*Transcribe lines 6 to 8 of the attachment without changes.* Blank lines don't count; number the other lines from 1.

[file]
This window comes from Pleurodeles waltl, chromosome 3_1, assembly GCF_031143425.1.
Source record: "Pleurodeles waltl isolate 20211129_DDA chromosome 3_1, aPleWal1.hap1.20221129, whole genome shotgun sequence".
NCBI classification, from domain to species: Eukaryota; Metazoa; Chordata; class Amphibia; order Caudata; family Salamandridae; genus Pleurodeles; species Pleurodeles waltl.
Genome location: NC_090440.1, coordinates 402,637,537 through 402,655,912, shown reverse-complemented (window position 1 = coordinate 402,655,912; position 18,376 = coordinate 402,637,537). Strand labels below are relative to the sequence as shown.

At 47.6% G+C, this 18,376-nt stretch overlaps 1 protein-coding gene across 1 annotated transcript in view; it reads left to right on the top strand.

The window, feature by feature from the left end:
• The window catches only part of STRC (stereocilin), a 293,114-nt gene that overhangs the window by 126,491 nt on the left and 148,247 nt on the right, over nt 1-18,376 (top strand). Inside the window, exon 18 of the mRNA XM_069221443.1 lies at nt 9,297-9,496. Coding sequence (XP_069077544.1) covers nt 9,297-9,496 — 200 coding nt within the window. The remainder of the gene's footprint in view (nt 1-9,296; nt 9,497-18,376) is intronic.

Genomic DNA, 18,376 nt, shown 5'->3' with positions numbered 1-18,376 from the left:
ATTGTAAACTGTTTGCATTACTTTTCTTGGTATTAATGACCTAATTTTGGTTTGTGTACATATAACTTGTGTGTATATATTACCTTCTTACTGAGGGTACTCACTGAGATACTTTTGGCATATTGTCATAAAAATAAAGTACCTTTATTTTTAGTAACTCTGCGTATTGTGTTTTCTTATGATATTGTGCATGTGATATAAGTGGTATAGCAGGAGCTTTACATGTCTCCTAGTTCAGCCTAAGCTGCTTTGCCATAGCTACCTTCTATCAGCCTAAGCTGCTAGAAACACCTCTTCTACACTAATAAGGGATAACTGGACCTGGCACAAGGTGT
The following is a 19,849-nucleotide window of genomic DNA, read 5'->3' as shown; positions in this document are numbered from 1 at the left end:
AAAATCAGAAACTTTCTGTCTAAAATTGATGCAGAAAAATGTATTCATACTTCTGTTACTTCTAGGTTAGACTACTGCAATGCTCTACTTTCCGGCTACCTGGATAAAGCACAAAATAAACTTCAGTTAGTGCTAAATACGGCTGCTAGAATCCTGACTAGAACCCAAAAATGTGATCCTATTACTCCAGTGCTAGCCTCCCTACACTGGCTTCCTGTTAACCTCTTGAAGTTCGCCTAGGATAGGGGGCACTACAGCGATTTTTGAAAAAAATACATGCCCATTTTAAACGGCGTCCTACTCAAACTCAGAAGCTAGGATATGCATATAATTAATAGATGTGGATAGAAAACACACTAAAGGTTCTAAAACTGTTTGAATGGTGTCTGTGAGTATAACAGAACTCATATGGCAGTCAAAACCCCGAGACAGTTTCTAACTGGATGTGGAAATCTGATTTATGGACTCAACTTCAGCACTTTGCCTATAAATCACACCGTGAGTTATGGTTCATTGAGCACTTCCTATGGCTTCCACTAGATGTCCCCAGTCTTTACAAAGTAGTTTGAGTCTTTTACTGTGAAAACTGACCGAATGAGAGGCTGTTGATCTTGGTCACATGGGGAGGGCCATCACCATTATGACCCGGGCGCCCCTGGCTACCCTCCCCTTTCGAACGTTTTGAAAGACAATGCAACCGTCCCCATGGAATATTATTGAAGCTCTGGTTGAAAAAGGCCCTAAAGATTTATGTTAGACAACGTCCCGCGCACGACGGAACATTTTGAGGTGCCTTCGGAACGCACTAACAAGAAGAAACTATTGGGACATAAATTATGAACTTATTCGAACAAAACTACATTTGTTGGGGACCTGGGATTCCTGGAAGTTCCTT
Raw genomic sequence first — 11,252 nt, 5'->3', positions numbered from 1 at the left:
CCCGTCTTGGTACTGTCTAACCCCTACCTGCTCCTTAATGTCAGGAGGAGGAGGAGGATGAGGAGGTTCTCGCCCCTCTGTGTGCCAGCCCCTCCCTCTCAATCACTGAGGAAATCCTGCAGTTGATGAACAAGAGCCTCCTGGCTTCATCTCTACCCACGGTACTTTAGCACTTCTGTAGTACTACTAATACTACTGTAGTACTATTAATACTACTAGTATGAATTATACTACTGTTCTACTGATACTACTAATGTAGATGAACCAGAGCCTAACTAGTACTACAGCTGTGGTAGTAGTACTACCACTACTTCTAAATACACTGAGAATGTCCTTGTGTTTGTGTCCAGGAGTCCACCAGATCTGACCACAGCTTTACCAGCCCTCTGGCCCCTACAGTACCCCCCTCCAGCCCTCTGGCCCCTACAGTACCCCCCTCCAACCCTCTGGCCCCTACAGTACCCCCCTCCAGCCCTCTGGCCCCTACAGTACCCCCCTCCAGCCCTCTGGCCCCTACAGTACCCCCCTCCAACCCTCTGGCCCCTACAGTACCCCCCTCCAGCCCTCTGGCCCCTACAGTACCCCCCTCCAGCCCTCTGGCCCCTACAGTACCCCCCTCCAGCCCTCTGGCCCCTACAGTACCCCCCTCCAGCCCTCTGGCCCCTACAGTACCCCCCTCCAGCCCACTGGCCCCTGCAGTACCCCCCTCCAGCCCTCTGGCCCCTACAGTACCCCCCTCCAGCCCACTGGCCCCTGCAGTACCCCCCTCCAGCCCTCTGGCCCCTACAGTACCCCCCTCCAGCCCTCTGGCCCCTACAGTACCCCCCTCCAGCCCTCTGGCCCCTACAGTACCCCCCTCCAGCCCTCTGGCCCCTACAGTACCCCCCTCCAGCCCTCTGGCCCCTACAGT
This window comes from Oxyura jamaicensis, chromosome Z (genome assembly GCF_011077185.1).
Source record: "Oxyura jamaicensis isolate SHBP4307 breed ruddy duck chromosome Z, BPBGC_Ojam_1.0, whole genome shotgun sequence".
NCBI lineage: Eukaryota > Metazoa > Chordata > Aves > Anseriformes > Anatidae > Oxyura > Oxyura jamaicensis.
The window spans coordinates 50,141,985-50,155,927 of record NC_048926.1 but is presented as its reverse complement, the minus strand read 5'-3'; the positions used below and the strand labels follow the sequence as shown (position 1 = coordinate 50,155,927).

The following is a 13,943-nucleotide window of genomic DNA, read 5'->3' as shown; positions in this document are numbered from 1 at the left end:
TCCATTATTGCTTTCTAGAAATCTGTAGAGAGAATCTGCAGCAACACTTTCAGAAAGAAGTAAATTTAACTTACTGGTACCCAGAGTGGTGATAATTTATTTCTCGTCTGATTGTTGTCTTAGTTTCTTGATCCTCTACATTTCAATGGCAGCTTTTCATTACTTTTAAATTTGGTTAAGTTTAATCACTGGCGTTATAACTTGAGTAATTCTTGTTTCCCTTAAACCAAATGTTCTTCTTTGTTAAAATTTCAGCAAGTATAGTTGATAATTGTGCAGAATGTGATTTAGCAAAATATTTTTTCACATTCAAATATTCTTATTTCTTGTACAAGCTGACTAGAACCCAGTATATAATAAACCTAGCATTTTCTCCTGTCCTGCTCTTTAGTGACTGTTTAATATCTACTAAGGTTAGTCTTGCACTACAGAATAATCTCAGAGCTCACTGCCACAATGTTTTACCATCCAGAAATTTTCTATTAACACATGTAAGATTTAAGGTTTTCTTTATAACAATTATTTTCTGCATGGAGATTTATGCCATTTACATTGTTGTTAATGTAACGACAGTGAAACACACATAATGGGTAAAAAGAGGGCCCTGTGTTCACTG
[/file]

The window, feature by feature from the left end:
• The window catches only part of STRC (stereocilin), a 293,114-nt gene that overhangs the window by 126,491 nt on the left and 148,247 nt on the right, over nt 1-18,376 (top strand). Inside the window, exon 18 of the mRNA XM_069221443.1 lies at nt 9,297-9,496. Coding sequence (XP_069077544.1) covers nt 9,297-9,496 — 200 coding nt within the window. The remainder of the gene's footprint in view (nt 1-9,296; nt 9,497-18,376) is intronic.

Genomic DNA, 18,376 nt, shown 5'->3' with positions numbered 1-18,376 from the left: